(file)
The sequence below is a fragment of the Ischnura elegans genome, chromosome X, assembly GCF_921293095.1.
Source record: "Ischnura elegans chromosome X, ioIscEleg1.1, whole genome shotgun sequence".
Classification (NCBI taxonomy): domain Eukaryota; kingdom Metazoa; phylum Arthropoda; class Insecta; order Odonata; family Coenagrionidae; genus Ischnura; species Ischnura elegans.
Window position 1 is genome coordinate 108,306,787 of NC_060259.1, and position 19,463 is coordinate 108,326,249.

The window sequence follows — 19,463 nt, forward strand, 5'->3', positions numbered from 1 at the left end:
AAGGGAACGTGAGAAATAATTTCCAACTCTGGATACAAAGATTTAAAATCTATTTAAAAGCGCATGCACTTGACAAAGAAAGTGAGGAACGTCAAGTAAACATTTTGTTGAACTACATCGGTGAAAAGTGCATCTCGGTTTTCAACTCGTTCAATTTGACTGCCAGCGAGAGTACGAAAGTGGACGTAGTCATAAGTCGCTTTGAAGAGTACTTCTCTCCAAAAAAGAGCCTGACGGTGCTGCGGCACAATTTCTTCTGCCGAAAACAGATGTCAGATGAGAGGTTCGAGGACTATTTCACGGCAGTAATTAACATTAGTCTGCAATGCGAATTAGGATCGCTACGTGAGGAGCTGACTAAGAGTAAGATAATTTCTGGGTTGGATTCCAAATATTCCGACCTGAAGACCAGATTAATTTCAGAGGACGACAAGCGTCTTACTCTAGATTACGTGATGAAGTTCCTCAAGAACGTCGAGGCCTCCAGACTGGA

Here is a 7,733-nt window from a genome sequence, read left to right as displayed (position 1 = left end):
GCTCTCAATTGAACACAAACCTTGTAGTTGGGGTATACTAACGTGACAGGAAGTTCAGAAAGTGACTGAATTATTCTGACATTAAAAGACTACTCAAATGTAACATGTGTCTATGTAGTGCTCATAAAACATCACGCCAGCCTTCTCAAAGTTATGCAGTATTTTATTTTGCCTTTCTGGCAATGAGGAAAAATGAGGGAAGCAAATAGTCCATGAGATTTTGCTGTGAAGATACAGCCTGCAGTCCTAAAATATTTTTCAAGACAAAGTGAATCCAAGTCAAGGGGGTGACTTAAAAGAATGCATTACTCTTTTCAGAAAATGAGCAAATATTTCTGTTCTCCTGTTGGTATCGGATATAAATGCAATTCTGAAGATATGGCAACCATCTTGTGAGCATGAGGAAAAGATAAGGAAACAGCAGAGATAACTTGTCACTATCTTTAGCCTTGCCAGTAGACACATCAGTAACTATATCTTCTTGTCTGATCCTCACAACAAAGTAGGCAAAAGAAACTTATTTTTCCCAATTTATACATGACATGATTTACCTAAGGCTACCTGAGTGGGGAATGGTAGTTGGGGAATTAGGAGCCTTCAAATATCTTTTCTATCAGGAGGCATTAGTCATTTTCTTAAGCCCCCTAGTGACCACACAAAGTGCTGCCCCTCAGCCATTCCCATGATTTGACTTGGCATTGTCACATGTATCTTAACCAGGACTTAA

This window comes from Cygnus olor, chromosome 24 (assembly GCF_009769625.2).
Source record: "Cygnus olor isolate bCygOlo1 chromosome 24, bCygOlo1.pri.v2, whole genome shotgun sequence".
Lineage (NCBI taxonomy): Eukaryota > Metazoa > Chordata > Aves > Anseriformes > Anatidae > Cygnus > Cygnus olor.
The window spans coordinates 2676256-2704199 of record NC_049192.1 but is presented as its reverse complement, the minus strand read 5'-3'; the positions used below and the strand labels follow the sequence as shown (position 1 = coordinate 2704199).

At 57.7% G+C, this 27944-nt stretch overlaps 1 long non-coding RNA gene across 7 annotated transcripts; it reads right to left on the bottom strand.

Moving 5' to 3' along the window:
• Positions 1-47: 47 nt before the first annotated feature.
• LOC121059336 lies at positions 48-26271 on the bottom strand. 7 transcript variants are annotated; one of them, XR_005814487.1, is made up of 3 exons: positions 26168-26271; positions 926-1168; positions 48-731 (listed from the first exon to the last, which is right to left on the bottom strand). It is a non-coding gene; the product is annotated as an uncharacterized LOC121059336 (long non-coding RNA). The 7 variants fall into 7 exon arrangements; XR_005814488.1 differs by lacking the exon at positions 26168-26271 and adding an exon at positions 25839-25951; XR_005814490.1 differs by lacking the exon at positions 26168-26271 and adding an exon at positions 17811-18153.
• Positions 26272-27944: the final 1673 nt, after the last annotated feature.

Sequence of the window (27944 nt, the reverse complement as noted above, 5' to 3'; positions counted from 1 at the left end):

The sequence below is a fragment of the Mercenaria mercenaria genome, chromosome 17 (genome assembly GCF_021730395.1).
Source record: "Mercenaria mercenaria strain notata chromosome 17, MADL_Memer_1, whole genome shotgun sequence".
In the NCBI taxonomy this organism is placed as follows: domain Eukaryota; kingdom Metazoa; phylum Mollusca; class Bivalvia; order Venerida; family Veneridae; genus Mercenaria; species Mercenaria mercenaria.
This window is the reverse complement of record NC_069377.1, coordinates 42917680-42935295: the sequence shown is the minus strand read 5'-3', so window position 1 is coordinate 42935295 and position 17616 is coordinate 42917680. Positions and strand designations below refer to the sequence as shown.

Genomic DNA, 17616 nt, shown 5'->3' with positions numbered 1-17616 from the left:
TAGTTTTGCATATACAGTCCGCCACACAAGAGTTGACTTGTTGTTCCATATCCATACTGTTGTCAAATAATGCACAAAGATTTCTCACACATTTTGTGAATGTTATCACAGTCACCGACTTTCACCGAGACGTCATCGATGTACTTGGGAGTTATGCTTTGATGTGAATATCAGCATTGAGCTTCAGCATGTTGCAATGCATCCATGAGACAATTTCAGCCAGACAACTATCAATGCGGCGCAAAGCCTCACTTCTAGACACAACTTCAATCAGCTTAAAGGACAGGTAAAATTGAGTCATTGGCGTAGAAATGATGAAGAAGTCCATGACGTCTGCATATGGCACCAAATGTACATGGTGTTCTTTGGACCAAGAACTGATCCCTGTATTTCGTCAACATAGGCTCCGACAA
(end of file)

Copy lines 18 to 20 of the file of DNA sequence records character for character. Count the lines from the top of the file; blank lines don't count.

Sequence of the window (27944 nt, the reverse complement as noted above, 5' to 3'; positions counted from 1 at the left end):

The sequence below is a fragment of the Mercenaria mercenaria genome, chromosome 17 (genome assembly GCF_021730395.1).
Source record: "Mercenaria mercenaria strain notata chromosome 17, MADL_Memer_1, whole genome shotgun sequence".